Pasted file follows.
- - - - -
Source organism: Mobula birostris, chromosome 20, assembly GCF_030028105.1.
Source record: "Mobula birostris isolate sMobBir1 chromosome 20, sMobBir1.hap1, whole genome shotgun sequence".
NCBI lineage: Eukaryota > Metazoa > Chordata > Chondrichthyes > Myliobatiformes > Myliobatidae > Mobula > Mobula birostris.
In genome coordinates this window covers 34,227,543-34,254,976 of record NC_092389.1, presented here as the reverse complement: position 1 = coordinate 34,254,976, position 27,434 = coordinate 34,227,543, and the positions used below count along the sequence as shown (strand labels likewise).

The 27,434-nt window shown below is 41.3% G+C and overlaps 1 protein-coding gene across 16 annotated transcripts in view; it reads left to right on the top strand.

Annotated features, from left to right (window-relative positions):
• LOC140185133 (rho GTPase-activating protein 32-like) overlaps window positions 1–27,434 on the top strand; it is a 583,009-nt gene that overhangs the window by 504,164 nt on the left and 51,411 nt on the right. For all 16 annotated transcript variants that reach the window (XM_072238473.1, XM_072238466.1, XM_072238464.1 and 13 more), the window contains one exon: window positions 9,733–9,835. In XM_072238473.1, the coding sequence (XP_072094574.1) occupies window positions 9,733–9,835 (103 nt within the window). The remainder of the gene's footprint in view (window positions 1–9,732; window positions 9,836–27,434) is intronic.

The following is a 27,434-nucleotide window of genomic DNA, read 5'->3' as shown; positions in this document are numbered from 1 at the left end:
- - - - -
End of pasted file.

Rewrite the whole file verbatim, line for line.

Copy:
Source organism: Mobula birostris, chromosome 20, assembly GCF_030028105.1.
Source record: "Mobula birostris isolate sMobBir1 chromosome 20, sMobBir1.hap1, whole genome shotgun sequence".
NCBI lineage: Eukaryota > Metazoa > Chordata > Chondrichthyes > Myliobatiformes > Myliobatidae > Mobula > Mobula birostris.
In genome coordinates this window covers 34,227,543-34,254,976 of record NC_092389.1, presented here as the reverse complement: position 1 = coordinate 34,254,976, position 27,434 = coordinate 34,227,543, and the positions used below count along the sequence as shown (strand labels likewise).

The 27,434-nt window shown below is 41.3% G+C and overlaps 1 protein-coding gene across 16 annotated transcripts in view; it reads left to right on the top strand.

Annotated features, from left to right (window-relative positions):
• LOC140185133 (rho GTPase-activating protein 32-like) overlaps window positions 1–27,434 on the top strand; it is a 583,009-nt gene that overhangs the window by 504,164 nt on the left and 51,411 nt on the right. For all 16 annotated transcript variants that reach the window (XM_072238473.1, XM_072238466.1, XM_072238464.1 and 13 more), the window contains one exon: window positions 9,733–9,835. In XM_072238473.1, the coding sequence (XP_072094574.1) occupies window positions 9,733–9,835 (103 nt within the window). The remainder of the gene's footprint in view (window positions 1–9,732; window positions 9,836–27,434) is intronic.

The following is a 27,434-nucleotide window of genomic DNA, read 5'->3' as shown; positions in this document are numbered from 1 at the left end: